Over at Weedon's blog, the good pastor considers the account of Jesus and Barabbas. We can read that account and see a cruel and ironic twist that there were people who demanded for a murderer to be freed, and for a healer to be killed. The pastor suggests that these may be Jesus' thoughts:
You WANT Barabbas to be free. Love divine, all loves excelling.
It is what he came for: to set the captives free, and take away transgression.
We are Barabbas, are we not?

Sunday, March 31, 2019

Growth and Gratitude

This post is a response to blog-neighbor Martin LaBar: Christians are expected to grow.

I'm looking back at the past few years and I have been grateful for a friend's suggestion that helped my spiritual growth. She taught me a simple exercise in gratitude that brought about growth and a changed perspective. It was an easy exercise:
Each day for 30 days, write down 3 things for which I'm grateful. Avoid repeating the same thing when I can. (Another variation of the exercise: exchange texts with a friend who is also doing the exercise.)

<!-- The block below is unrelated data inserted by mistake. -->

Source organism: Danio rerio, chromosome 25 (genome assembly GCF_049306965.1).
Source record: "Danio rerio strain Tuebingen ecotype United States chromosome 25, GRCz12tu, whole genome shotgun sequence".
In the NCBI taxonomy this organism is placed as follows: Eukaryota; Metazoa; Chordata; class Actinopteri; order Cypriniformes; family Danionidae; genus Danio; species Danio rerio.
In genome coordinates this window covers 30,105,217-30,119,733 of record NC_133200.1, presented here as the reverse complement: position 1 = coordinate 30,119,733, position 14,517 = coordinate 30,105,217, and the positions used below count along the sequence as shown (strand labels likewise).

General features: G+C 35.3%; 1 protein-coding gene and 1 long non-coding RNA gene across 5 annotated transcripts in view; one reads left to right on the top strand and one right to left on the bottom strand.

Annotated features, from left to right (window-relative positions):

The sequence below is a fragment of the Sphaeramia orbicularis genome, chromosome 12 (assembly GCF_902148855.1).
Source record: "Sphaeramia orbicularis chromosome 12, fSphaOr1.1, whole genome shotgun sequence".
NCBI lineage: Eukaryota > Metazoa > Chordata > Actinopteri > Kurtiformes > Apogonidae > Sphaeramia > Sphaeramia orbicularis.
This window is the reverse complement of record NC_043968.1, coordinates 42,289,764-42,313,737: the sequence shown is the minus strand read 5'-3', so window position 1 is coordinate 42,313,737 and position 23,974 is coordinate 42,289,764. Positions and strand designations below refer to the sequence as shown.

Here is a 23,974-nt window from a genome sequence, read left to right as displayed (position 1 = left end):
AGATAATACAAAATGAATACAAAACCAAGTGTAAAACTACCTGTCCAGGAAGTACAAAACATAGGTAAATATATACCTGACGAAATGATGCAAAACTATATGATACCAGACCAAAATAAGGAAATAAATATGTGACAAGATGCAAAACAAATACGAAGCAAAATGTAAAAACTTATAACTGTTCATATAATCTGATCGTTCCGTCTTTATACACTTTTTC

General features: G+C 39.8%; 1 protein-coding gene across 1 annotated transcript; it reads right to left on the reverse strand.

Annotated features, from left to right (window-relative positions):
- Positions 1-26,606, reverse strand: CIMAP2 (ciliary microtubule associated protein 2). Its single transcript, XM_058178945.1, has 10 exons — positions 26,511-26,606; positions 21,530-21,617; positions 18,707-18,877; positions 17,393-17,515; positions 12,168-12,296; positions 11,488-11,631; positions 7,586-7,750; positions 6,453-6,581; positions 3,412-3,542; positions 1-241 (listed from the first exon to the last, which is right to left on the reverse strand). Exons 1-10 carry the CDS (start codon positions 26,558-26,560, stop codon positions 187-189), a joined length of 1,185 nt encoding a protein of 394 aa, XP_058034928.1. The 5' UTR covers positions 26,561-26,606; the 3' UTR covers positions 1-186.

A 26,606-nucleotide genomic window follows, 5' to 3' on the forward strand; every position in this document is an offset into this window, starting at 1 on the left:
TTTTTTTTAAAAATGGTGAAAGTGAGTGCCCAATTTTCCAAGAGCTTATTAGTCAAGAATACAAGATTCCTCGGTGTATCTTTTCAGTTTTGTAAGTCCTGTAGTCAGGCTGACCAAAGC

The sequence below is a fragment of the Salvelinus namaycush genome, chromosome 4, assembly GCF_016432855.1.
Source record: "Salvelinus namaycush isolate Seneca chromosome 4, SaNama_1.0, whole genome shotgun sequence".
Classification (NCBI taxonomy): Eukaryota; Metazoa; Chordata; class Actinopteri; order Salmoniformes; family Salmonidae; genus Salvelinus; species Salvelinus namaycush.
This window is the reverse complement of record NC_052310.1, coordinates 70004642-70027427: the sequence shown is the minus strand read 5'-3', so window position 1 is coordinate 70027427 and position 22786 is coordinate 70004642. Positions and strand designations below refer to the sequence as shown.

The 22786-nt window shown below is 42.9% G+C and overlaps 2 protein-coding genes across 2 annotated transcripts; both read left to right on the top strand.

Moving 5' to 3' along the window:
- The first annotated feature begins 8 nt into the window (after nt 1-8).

I had just come through some very dark times. I'd even been on medical leave at work and had taken a blog hiatus for health reasons. And I was not yet enjoying life again. I didn't know that I had much to be grateful for. But my friend was kind and open rather than bossy; she said she had done the exercise herself and found it helpful. She shared her experience and hope rather than giving advice, and she encouraged me to do it as a personal exercise, to try and see.

The first few days were a struggle against my own anger at my situation. But by the time a week or two had gone by, I was beginning to realize just how much was still good in my life and that my anger was blinding me to it.